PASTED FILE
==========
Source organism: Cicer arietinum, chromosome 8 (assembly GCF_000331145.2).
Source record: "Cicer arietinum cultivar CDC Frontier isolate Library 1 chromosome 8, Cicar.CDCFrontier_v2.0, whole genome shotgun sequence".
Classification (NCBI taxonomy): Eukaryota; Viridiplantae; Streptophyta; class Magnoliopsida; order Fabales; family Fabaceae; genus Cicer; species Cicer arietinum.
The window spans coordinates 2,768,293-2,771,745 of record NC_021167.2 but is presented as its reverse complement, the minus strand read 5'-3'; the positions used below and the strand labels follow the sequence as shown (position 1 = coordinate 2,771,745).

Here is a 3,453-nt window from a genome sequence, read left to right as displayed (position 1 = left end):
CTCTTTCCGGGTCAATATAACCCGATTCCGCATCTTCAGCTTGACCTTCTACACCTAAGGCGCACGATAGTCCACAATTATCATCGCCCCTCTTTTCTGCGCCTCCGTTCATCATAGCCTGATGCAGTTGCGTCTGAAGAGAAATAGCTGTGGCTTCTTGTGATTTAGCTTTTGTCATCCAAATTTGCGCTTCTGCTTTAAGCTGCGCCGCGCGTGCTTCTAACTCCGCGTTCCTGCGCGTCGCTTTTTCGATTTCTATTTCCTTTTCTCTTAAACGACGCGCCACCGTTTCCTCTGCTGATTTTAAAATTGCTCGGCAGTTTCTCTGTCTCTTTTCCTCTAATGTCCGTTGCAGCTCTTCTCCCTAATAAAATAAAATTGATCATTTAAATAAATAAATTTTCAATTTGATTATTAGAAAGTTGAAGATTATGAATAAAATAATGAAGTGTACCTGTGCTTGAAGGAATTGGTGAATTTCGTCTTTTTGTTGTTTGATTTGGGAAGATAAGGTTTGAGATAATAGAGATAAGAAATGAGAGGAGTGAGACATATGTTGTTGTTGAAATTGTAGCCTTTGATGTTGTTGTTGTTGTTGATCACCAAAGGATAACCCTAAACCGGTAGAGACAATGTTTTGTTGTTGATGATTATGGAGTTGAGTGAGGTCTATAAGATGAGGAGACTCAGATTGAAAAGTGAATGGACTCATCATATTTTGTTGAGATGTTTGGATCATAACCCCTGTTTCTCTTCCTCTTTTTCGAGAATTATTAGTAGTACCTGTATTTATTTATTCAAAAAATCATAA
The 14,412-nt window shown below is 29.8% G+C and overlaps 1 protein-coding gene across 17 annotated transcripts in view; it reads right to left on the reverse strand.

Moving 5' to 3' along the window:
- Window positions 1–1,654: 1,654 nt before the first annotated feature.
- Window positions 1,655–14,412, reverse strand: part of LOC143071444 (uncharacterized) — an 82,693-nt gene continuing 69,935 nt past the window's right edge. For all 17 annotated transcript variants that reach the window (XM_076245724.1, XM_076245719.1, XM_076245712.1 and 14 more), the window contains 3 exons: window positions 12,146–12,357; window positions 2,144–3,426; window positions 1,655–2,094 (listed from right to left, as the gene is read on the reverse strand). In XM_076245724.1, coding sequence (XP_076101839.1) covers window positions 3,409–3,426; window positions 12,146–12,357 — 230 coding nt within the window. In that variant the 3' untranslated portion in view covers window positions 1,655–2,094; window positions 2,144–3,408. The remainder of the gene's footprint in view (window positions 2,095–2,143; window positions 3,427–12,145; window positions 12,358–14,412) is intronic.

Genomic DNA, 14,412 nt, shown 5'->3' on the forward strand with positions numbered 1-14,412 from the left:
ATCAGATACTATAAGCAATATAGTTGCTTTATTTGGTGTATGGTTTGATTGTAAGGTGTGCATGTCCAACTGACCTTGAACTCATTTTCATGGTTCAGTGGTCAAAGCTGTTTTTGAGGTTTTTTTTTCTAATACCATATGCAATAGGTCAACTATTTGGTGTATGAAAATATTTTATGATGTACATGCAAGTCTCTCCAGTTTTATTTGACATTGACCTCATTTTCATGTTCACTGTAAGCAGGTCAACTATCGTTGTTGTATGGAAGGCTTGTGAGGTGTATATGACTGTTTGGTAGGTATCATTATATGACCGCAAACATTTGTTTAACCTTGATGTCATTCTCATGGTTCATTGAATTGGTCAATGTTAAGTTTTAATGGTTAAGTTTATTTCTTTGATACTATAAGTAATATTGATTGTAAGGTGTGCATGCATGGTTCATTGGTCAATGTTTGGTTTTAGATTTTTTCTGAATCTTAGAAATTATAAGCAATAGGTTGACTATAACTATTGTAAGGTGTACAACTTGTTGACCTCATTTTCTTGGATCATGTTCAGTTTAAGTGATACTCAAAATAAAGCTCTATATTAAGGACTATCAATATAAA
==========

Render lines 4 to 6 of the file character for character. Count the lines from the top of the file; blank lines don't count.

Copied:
The window spans coordinates 2,768,293-2,771,745 of record NC_021167.2 but is presented as its reverse complement, the minus strand read 5'-3'; the positions used below and the strand labels follow the sequence as shown (position 1 = coordinate 2,771,745).

Here is a 3,453-nt window from a genome sequence, read left to right as displayed (position 1 = left end):
CTCTTTCCGGGTCAATATAACCCGATTCCGCATCTTCAGCTTGACCTTCTACACCTAAGGCGCACGATAGTCCACAATTATCATCGCCCCTCTTTTCTGCGCCTCCGTTCATCATAGCCTGATGCAGTTGCGTCTGAAGAGAAATAGCTGTGGCTTCTTGTGATTTAGCTTTTGTCATCCAAATTTGCGCTTCTGCTTTAAGCTGCGCCGCGCGTGCTTCTAACTCCGCGTTCCTGCGCGTCGCTTTTTCGATTTCTATTTCCTTTTCTCTTAAACGACGCGCCACCGTTTCCTCTGCTGATTTTAAAATTGCTCGGCAGTTTCTCTGTCTCTTTTCCTCTAATGTCCGTTGCAGCTCTTCTCCCTAATAAAATAAAATTGATCATTTAAATAAATAAATTTTCAATTTGATTATTAGAAAGTTGAAGATTATGAATAAAATAATGAAGTGTACCTGTGCTTGAAGGAATTGGTGAATTTCGTCTTTTTGTTGTTTGATTTGGGAAGATAAGGTTTGAGATAATAGAGATAAGAAATGAGAGGAGTGAGACATATGTTGTTGTTGAAATTGTAGCCTTTGATGTTGTTGTTGTTGTTGATCACCAAAGGATAACCCTAAACCGGTAGAGACAATGTTTTGTTGTTGATGATTATGGAGTTGAGTGAGGTCTATAAGATGAGGAGACTCAGATTGAAAAGTGAATGGACTCATCATATTTTGTTGAGATGTTTGGATCATAACCCCTGTTTCTCTTCCTCTTTTTCGAGAATTATTAGTAGTACCTGTATTTATTTATTCAAAAAATCATAA